The lingam in the temple in Adianamalai village predates the one in the famous big temple in Tiruvannamalai town by many centuries, I believe; the rural area surrounding the village lends grace and style to the beautiful old settlement that was once appropriately described as The Daggiest Place in the Universe.
Today after swanning serenely through the great old doors I found this most ancient and beautiful of temples has now become a storehouse for crowd-control barriers: I was forced to ask for directions in order to negotiate the circumnavigation of the inner sanctum. But I didn’t take photos inside the temple, that would be disrespectful.
Let’s begin at the beginning of the village:
An ambience of stylish austerity always graced this house but the lovely tall coconut tree has gone now, taking much of the immediate charm if this residence with it.
The priceless shade surrounding this school will be replicated, evidently, around the new High School to be built on the other side of the village, although the growth of such cooling capacity will absorb forty years of precious time.
Fortunate little boy to grow in such surroundings.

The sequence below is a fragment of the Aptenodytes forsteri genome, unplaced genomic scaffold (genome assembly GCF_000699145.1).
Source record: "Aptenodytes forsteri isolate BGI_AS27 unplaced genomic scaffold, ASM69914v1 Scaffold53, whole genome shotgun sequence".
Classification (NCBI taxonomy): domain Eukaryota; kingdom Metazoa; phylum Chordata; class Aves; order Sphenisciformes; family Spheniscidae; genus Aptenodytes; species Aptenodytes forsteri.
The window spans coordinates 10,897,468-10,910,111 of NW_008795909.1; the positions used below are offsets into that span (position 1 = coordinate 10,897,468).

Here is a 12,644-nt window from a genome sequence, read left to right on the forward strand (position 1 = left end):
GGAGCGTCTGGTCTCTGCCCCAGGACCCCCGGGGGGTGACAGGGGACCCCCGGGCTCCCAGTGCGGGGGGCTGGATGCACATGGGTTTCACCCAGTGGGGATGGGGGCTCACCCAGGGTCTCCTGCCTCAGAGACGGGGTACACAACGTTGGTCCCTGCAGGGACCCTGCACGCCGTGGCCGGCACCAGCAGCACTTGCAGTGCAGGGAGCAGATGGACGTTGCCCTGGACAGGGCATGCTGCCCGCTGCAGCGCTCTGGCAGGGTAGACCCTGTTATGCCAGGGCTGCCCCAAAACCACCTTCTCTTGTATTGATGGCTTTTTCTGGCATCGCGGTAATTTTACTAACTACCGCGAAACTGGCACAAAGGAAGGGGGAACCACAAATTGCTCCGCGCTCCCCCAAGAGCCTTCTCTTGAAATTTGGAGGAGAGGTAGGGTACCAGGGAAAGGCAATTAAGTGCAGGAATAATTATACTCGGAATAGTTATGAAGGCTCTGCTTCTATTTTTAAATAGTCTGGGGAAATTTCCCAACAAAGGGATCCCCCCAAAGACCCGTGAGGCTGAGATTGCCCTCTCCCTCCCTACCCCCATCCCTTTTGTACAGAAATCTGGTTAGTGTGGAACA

Such a big fat rock in such a distinguished position has always impressed me.
The Annamalai Reforestation Society held our most successful puppet theatre here many years ago, hosted honourably by The Forest Department who forgot to bring the audio equipment, which didn’t seem to matter as much as expected.
Now let’s go into the Temple in honour of the goddess.
The temple was renovated some years ago – in pink.
Looking down into this well reminds me always of the myth that the ancients built a tunnel from the inner sanctum in the Sri Arunachalaeswara temple in Tiruvannamalai town under or through the hill and up into the inner sanctum of this Adianamalai Temple, and that when Ramana was a young man he insisted on blocking the entrances at both ends because he considered KaliYuga sufficiently established for such tunnels to invite malpractices of some kind in this age of ignorance. So he expected us to be generally up to no good already, in other words!
However to be just I should mention another widely endorsed myth that claims the mountain to be made of solid granite extending down two hundred kilometres. Imaginations flows freely in WooWooWorld.
Here you see the great teacher, DakshinaMurthi – the Lord who faces South, with some Rishis. I’m not sure why some of them are blue-colour. Dakshina is an aspect of the formidable Lord Siva but then there’s no essential difference between Siva and Lord Vishnu . . . . whose incarnations are sometimes painted blue. Unlike locals, my mind is not graced with encyclopaedic iconography.